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David Beckham Wants Miami To Embrace Soccer


When soccer superstar David Beckham announced yesterday he's bringing a new major league soccer team to Miami, the big question was: Will it succeed? Beckham made the announcement not far from a site he and his partners are eyeing for a stadium.

Still, as NPR's Greg Allen reports, Miami is a city where Major League Soccer has been tried and failed before.

GREG ALLEN, BYLINE: David Beckham has openly flirted with Miami for months. He's shown up at Miami Heat games, where he's been greeted warmly by fellow sports celebrity LeBron James. He's held meet-and-greets and negotiating sessions with local officials. By yesterday morning, when he was ready to make it official, anticipation was intense.

UNIDENTIFIED GROUP: (Singing) We love you. We love you. And where you go, we'll follow. We'll follow. We'll follow.


ALLEN: About 30 members of a club devoted to bringing MLS soccer back to Miami were there at the news conference. The array of TV cameras was worthy of Super Bowl media day. Miami-Dade Mayor Carlos Gimenez was there, on stage with Beckham and Major League Soccer Commissioner Don Garber.

MAYOR CARLOS GIMENEZ: So, I'm thrilled to announce that David Beckham has exercised his option to purchase an MLS expansion team, and so excited that he's selected Miami as the market for his new club.


ALLEN: It was a deal Beckham negotiated when he signed as a player with the Los Angeles Galaxy in 2007. His price for the franchise is $25 million, a third of what some teams have gone for. Yesterday, with news helicopters buzzing overhead, Beckham said he knew that the last MLS team here - the Miami Fusion - folded more than 10 years ago. This time, Beckham said, things would be different.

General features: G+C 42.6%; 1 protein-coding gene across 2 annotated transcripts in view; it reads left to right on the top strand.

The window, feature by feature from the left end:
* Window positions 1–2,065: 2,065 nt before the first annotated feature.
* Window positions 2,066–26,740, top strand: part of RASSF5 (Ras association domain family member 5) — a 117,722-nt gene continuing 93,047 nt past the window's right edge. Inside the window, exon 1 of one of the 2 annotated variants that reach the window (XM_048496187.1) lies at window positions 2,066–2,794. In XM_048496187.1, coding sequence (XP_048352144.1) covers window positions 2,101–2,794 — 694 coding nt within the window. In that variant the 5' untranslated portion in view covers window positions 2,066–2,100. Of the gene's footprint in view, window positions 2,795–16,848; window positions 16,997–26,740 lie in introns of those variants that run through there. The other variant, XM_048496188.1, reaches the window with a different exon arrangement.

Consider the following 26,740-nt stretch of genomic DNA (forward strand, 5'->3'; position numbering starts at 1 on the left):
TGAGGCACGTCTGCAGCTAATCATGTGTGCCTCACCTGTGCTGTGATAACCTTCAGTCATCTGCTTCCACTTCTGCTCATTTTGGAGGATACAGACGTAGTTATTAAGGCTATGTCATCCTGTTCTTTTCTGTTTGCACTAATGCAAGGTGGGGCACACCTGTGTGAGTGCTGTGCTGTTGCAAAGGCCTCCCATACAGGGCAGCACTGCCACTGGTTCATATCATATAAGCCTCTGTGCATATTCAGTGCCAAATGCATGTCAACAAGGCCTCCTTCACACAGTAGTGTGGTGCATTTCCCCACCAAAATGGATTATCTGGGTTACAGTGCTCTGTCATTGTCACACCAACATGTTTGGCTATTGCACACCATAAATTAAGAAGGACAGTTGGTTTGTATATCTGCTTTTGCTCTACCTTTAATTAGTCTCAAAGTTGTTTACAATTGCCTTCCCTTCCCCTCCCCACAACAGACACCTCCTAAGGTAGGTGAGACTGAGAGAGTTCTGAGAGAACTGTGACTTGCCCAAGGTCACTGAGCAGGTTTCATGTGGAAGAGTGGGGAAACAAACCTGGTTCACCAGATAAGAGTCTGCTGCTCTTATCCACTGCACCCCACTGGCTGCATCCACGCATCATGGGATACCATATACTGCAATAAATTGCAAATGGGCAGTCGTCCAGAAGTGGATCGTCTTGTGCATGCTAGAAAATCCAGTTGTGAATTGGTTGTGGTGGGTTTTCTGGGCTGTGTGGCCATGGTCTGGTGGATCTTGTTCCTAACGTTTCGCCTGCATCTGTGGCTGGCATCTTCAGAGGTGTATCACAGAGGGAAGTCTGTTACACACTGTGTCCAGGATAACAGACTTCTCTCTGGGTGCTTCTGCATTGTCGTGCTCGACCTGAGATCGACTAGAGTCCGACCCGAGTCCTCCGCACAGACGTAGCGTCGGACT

DAVID BECKHAM: You know, Miami - as Don has said and the mayor has said - is a vibrant city. It's a city with a lot of passion. And I know this city is ready for football, soccer this time around. I know that this is going to be successful.

ALLEN: Beckham said for him, this is a dream come true. In describing his vision for the new team, he mentioned the Miami Heat. Like the Heat, he said he hoped to attract the sport's top stars to his team. Many, he said, were already calling and texting.

In the last decade, Beckham said, he's seen big changes in MLS.

BECKHAM: I've seen the likes of Manchester United, Chelsea, Liverpool, Real Madrid, Barcelona come over to America. They spend time here. They want to play against the MLS teams. They're interested in this league, and that's what's changing.

ALLEN: Beckham struck the right note with county officials and taxpayers when he said he wouldn't seek any public money for the stadium he and his investors plan to build. He does want the use of county land. One prime spot Beckham and his team are looking at is on Biscayne Bay, not far from the city's new Art Museum and the basketball arena where the Heat play.

Yesterday, Miami-Dade Mayor Carlos Gimenez wasn't making any promises. But he said he expected that the new stadium would fit well with all the other changes happening downtown.

GIMENEZ: If you come back in five years, you're not going to recognize Miami and downtown Miami. And so, that stadium needs to be part of the fabric of Miami.

ALLEN: MLS Commissioner Garber talked glowingly about how well his league is doing: eight new teams and nine new stadiums in recent years. But in Miami, perhaps surprisingly, soccer has struggled.

Brian Corey, a 28-year-old member of the Miami MLS supporters club, says the way he sees it, the combination of Beckham, a downtown stadium and the world-class team he's promising are unbeatable.

BRIAN COREY: The average attendance to an MLS game is around 20,000. The stadium they're going to build is 25,000. If it's in the city of Miami, I really find it hard to believe that we won't get that kind of attendance.

ALLEN: The as-yet-unnamed team won't start playing for at least another few years, while Beckham and his partners work on negotiating a place for, and begin building, their new stadium.

Greg Allen, NPR News, Miami. Transcript provided by NPR, Copyright NPR.

As NPR's Miami correspondent, Greg Allen reports on the diverse issues and developments tied to the Southeast. He covers everything from breaking news to economic and political stories to arts and environmental stories. He moved into this role in 2006, after four years as NPR's Midwest correspondent.